RealTime IT News

Software Glitch Affects DoubleClick's Domestic Clients

Ad network DoubleClick, Friday said technical glitches were to blame for a delivery capacity drop of 80 percent, beginning about 3:30 p.m. that day.

A DoubleClick spokeswoman said that within minutes of its discovery, engineers identified the glitch as a small bug in the ad server code. For the next hour and a half, they worked to install a software patch, rerouting traffic away from faulty servers while they were updated and re-initialized.

As a result, delivery of banner ads, online promotions and clickthroughs across the many Web sites across the U.S. were disrupted.

The company said the disruption affected only domestic clients.

DoubleClick vice president of operations Bob Linsky apologized for the outage in an e-mail to customers Friday evening.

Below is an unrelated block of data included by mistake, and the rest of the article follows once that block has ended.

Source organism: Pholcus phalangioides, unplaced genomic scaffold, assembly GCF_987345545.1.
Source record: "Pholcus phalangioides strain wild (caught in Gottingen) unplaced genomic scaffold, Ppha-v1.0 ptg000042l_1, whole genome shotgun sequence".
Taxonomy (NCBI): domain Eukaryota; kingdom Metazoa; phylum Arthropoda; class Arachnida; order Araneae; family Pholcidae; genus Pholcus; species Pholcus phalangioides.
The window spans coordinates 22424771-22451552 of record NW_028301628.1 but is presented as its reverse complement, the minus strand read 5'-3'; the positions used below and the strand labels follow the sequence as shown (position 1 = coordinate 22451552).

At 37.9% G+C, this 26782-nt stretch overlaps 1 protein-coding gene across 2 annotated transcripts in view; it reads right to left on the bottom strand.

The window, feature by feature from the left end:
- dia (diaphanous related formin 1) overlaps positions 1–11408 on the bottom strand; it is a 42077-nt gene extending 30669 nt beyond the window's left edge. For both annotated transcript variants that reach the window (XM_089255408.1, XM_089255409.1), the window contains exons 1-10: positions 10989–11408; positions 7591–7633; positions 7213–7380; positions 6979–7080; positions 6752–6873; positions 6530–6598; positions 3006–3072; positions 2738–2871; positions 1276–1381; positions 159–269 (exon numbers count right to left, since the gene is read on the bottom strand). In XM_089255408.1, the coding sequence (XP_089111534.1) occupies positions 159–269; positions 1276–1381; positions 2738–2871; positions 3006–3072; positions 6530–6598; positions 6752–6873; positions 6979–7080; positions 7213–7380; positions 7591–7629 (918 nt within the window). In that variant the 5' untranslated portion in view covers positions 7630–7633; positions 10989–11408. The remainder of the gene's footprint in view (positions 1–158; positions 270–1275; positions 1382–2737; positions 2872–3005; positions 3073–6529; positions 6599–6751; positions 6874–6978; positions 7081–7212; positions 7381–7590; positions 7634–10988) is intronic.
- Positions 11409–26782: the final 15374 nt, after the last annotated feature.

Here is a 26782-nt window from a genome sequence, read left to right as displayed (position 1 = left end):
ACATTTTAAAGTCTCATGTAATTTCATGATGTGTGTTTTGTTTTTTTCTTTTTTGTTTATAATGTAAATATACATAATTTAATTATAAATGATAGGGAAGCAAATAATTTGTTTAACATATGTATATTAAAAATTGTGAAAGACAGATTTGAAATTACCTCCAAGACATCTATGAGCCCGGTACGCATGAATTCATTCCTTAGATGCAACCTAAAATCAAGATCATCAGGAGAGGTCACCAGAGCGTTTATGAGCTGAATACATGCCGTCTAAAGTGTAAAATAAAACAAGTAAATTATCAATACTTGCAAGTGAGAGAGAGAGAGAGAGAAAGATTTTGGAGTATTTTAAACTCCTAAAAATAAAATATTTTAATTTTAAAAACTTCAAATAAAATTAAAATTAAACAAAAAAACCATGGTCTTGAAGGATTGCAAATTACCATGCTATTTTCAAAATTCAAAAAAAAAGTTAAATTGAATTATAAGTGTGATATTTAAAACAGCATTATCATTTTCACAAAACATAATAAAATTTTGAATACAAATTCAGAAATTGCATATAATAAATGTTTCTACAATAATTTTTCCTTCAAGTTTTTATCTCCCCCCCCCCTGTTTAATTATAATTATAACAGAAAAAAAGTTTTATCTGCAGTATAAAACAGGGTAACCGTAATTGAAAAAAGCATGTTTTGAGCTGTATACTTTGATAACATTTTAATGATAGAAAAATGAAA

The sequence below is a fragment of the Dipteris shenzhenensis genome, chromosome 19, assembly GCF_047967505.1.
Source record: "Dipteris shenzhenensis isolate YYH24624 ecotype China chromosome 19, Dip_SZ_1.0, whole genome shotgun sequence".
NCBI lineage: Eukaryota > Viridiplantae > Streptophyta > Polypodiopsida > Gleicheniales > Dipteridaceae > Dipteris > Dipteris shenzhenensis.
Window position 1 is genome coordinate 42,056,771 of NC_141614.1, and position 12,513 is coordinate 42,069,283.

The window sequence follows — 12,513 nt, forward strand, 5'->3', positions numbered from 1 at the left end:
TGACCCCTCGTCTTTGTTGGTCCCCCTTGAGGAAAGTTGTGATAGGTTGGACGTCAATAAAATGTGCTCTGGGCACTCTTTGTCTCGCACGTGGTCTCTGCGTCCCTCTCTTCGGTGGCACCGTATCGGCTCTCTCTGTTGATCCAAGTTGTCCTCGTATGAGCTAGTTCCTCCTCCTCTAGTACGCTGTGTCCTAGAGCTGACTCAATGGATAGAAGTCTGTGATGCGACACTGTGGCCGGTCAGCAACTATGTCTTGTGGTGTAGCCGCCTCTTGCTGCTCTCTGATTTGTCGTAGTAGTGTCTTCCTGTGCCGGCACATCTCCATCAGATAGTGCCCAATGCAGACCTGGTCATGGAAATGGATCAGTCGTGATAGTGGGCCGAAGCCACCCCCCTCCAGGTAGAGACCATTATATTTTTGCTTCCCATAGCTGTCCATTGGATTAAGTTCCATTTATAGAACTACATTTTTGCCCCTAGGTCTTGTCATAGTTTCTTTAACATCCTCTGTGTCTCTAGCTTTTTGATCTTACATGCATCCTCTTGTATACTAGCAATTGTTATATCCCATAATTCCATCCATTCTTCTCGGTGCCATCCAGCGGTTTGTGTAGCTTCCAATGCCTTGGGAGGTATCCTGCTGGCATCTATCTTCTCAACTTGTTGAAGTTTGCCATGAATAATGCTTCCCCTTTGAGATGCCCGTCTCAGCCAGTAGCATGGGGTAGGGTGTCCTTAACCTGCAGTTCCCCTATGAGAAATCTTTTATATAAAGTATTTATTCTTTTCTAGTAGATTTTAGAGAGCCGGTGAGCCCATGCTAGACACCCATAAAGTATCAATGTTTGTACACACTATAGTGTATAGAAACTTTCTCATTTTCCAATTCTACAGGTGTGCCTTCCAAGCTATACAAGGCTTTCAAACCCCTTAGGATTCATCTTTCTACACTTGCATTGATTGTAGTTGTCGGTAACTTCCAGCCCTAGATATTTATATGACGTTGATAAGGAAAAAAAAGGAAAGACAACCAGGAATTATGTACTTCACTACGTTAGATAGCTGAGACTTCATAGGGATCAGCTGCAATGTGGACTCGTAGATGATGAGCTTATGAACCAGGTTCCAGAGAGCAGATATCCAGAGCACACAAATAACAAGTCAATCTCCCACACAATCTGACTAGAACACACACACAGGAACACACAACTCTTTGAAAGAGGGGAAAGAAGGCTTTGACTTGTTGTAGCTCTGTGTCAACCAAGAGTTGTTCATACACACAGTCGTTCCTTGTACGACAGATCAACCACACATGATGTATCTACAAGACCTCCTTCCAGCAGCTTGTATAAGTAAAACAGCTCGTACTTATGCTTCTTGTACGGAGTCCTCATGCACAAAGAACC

"DoubleClick prides itself on delivering perfect service to our customers," Linsky wrote. "Our systems are designed to minimize the type of catastrophic failure that we experienced today. Our staff is trained in problem identification and crisis management/response."

"However, we clearly have room for improvement and we will be taking immediate action to review our system architecture and emergency response procedures," he added.

The DoubleClick spokeswoman emphasized that customers were immediately notified of the problem, and that the company responded quickly.

During the downtime, Web surfers being served DoubleClick banner ads saw only an error message linked to a DoubleClick Web address.

As a result, log records of the companies affected by the outage recorded impressions but no clickthroughs.

The news comes on the heels of the previous week's announcement that longtime DoubleClick ad sales client AltaVista would begin selling its ads in-house. The move had been expected for some time; AltaVista's parent corporation, CMGI, which acquired AltaVista last June, owns competing advertising property Engage. The account turnover will occur over the next several years, and under an extension of the pair's original contract, DoubleClick will continue hosting the ads until 2004.